Los Angeles
1932 1984
Garmisch-Partenkirchen
1936
Berlin
1936
St. Moritz
1948
London
1948 2012
Helsinki
1952
Cortina d'Ampezzo
1956
Melbourne
1956
Rome
1960
Innsbruck
1964 1976
Grenoble
1968
Mexico City
1968
Montreal
1976
Lake Placid
1980
Moscow
1980
Sarajevo
1984
Calgary
1988
Seoul
1988
Albertville
1992
Atlanta
1996
Sydney
2000
Athens
2004
Turin
2006
Beijing
2008
Vancouver
2010
Sochi
2014
Rio
2016

Turin 2006

The quantity of staff and equipment used by OMEGA in Turin for its 22nd Olympic Games as the Official Timekeeper was similar to that used at the Olympic Games in Sydney six years earlier.

TECHNOLOGY

Return to historical role of Official Timekeeper

The 20th Olympic Winter Games in Turin marked the return of OMEGA to its historical role as Official Timekeeper. Seventy years after its winter debut in Garmisch-Partenkirchen with one watchmaker and 27 stopwatches, 220 tonnes of highly sophisticated equipment was driven by lorry from Biel and Corgémont to Piedmont, where 206 sports timekeeping experts, with qualifications in information technology and electronics, and 133 voluntary helpers were employed at 14 different competition venues. In the Galeria San Federico, in the historic city centre, a small exhibition was held in order to inform the public about the rapid development of timekeeping from its origins to the present day. Hundreds of thousands of people visited the OMEGA pavilion with its boutique, exhibition and lounge, in order to view the displays.

One particular attraction was the OMEGA four-man bob, which was photographed more than 60,000 times with a whole range of different crews on board! The number of people who descended on the Galeria San Federico on the day of actress Cindy Crawford’s visit was frightening.

With 2,508 participants, including 960 women, 80 NOCs and 84 competitions, the 2006 Winter Games broke records in every respect.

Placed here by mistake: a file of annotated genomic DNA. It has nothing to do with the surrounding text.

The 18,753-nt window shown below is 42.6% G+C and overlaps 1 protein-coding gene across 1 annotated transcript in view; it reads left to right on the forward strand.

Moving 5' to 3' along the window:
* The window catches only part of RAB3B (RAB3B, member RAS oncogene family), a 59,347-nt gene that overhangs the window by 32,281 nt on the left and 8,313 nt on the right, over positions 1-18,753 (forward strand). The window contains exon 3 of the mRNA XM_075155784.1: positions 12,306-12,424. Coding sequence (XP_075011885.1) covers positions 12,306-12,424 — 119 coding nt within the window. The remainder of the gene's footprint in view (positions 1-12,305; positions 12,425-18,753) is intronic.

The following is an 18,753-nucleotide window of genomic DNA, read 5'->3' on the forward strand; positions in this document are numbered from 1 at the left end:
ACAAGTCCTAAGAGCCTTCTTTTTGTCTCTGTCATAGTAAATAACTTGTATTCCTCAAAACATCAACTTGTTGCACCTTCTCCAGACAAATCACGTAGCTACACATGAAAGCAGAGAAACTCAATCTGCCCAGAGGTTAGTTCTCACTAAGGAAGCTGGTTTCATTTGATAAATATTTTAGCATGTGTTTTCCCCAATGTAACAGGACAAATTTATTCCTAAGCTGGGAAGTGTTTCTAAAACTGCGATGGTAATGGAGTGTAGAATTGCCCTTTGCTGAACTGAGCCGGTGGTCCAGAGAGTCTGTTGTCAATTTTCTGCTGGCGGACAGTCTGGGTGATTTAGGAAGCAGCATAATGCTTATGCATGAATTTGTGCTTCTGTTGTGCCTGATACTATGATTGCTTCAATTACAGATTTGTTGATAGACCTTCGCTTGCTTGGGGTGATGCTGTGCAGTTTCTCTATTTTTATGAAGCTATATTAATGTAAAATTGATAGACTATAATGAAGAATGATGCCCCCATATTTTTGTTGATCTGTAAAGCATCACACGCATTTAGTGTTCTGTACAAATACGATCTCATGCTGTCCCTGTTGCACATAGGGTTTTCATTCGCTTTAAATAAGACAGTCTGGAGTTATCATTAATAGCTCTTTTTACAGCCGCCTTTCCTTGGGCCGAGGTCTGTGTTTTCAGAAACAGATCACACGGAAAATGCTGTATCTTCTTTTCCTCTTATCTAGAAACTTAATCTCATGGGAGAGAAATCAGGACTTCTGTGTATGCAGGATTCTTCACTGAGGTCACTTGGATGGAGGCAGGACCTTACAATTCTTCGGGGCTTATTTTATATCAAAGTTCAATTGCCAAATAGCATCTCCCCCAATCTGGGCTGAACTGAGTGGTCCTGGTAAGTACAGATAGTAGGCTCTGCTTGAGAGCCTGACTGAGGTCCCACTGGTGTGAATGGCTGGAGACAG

In 1936, when there was no television coverage and the Games did not last three weekends, a modest 646 athletes representing 28 NOCs had competed in 17 events. Only the crowd figure of 543,155 spectators in Garmisch-Partenkirchen stood any comparison to Turin. The technicians in Corgémont had been preparing for the Games for three years. Developing new software, such as for the figure skating events with their new scoring system, was a particular challenge. All 100 scoreboards were electronically operated for the first time in Turin.

During the 16 days of competition, 105,510 times, 2,582 distances and 10,891 speeds were measured, as well as 72,122 scores. In other words, the timekeepers had a job to do every four seconds. There was not a single hitch.

ANECDOTE

Spectacular Olympic debut for boardercross

It was a special piece of theatre that was witnessed by the spectators in the fully occupied stands in Bardonecchia. World champion Lindsey Jacobellis appeared to be heading towards a convincing victory in the snowboard cross when, in her penultimate jump, she took hold of her board and attempted a “backside grab”. The “showstopper”, as the Americans call it, was her undoing. She fell, Tanja Frieden (born 6 February 1976) casually passed her and became the first woman to win this Olympic event. During this eventful final, Canadians Dominique Maltais and Maelle Ricker had already fallen while attempting to overtake Frieden before Jacobellis tumbled. “It is all part of snowboard cross. Luck is part of it. You can be out of it after the very first turn,” said the winner when she was asked how it felt to win an Olympic event under such circumstances.

Nevertheless, the outcome of the final was not a particular cause of sadness for the Americans. At the finish, Seth Wescott (born 28 June 1976) seemed to kiss his girlfriend Tanja Frieden for an eternity. The day before, he had defied all the efforts of Slovakian Radoslav Zidek and won the men’s gold medal by a short margin. This Swiss/American snowboard cross relationship was the story of the Olympic Winter Games for the American “Sports Illustrated”. A story, however, which was rather short-lived. The joint marketing of the man called the “nomad from Maine” on his website and the ambitious woman from the Bernese Oberland, who loved the good things in life, came to nothing.

Of the six disciplines that had been added to the Olympic Winter Games programme since Salt Lake City in 2002, the snowboard cross competitions provided the greatest spectacle with all the pushing, shoving and falling. They were also the most popular with the public. In Bardonecchia, the male and female snowboarders began with in dividually timed descents, after which groups of four were formed. The first two in each heat qualified for the next round.

The finalists’ stamina was tested as the men had to complete the 955 m course, which included 12 sharp bends and jumps, six times and the women four times in a single day.


close

Language

twitter,facebook,googleplus,linkedin en-US
close